Process Development Engineer,
Some industry experts say that hydrogen fuel cells are the future, but others question the technology’s costs and ease of rollout. However, one process that needn’t be expensive is manufacturing pre-coated strip for bipolar plates that are vital in fuel cells. That’s why Alleima has established the world’s first industrial-scale coating line for strip steel used in bipolar plates, with production that is cost-effective and environmentally-friendly.
Fuel cell technology has been around for more than 100 years and was used back in the 1950s and ‘60s in NASA’s Apollo space program. Today, many in the industry are hopeful that hydrogen could be a strong driver towards decarbonization in heavy transport like trucks, shipping and trains because of the technology’s favorable performance. This could hold real advantages for transport systems and, at Alleima, we also believe hydrogen can be the fuel of the future.
However, technology has raised questions. In automotive, for instance, Tesla’s CEO Elon Musk has questioned the technology in comparison with Tesla’s own developments with electric vehicle (EV) batteries. Other large manufacturers oppose, raising benefits and commitments that make you might wonder why there aren’t already more fuel cell electric vehicles (FCEV) on the roads.
Within the transportation industry, we already see an accelerated scale-up in battery electric vehicles (BEV). The main limitation for BEVs is the charging infrastructure (i.e., the electrical grid). At the same time, the infrastructure for H2 refueling stations is also limited but much easier to scale up. Thus, the market adoption of fuel cell electric vehicles (FCEV) will be closely related to the ongoing rollout of hydrogen fueling stations, particularly in Asia, the USA and parts of the EU, currently at the level of approximately 700 stations and the target of >10.000 stations globally in 2030. This is in turn supported by the green Hydrogen strategies developed within the EU as well as many nations. An acceleration into more complete hydrogen during the coming decade society is in progress.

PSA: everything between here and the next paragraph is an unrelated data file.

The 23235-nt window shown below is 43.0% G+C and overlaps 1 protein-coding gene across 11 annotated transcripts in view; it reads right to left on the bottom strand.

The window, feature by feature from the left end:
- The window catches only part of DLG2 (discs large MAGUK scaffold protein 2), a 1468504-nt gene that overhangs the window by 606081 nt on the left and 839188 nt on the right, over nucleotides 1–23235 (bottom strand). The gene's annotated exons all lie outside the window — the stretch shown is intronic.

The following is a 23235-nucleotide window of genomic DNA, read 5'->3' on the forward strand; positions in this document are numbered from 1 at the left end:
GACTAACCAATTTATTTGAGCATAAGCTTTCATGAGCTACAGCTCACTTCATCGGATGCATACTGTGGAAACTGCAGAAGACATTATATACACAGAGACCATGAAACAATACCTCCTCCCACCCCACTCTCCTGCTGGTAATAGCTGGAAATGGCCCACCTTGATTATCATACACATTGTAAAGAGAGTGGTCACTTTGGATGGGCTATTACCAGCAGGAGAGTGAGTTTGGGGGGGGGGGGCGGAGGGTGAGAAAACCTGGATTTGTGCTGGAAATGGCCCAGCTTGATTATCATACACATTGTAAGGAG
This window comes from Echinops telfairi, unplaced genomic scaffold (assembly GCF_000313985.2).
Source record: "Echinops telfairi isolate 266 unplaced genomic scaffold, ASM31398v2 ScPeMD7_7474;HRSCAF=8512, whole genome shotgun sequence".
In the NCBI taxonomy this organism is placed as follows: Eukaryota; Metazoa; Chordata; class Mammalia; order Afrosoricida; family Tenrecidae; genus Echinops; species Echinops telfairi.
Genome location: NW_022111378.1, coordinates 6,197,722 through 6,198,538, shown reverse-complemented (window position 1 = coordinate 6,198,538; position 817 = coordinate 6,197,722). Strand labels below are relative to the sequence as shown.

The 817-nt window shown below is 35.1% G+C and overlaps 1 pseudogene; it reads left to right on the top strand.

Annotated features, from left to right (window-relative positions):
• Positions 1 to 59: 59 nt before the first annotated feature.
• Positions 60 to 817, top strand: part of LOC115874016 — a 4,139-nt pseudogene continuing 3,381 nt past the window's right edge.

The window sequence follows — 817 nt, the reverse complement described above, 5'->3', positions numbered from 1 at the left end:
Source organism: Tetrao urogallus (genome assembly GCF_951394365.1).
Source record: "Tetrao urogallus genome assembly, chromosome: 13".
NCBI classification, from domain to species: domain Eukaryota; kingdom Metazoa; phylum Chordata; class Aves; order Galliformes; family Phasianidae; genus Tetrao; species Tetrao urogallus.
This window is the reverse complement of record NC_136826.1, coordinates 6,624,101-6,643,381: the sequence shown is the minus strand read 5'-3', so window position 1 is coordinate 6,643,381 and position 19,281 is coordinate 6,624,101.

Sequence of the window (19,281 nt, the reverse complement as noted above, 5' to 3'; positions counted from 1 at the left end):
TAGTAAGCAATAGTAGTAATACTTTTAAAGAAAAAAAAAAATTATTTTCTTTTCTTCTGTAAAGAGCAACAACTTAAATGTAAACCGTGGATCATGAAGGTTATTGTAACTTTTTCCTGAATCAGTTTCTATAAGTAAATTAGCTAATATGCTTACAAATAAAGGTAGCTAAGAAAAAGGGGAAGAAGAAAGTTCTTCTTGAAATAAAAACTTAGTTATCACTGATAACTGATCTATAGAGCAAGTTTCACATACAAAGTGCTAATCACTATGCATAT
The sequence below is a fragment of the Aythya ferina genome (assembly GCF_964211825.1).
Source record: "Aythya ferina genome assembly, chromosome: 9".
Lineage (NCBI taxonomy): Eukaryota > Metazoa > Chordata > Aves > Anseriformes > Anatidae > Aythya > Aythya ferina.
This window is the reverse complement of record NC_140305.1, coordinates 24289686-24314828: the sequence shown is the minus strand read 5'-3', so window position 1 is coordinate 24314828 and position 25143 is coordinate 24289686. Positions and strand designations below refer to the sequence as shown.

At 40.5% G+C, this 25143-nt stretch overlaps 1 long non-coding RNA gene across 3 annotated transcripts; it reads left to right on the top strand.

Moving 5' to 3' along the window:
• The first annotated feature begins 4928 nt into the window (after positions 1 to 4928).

“Batteries and fuel cells have been seen as competing technologies. There are advantages and disadvantages to both. Some pros with fuel cells are shorter refueling time, longer range and smaller size”, explains Malin Olsson, Process Development Engineer at Alleima. “The common goal is to decrease the dependency on fossil fuels, and I think that a combination of both battery and fuel cell technology will be vital to successfully reach that goal.”
With these new technologies, BEVs and FCEV, there are many new players in the field challenging the big brands like BMW, Volvo, Mercedes, etc. For BEV Tesla is a well-known company that has challenged the established OEMs with its vehicles that have been very appealing to the market. Another example is Hyzon, a dedicated fuel cell truck company, which is setting up a new plant in Europe for large-scale production. Maserfrakt in Sweden has ordered 2 units to be delivered 2022. That is in combination wind a wind-powered hydrogen production at their main site.
The environment in the fuel cell is aggressive and requires materials with good corrosion resistance. Additionally, because the main function of the fuel cell is to produce electricity, it is very important that the bipolar plate is electrically conductive.
To meet the high requirements on the material in the space program, bipolar plates were made of gold, a material that is too pricey for commercial use. So, in order to make fuel cell technology commercial, a material was needed that is cheaper than gold but still with high corrosion resistance and good electrical conductivity. To achieve this, Alleima has committed its experience as a developer and producer of advanced stainless steels, special alloys, titanium, and other high-performance materials to develop bipolar plates for fuel cells.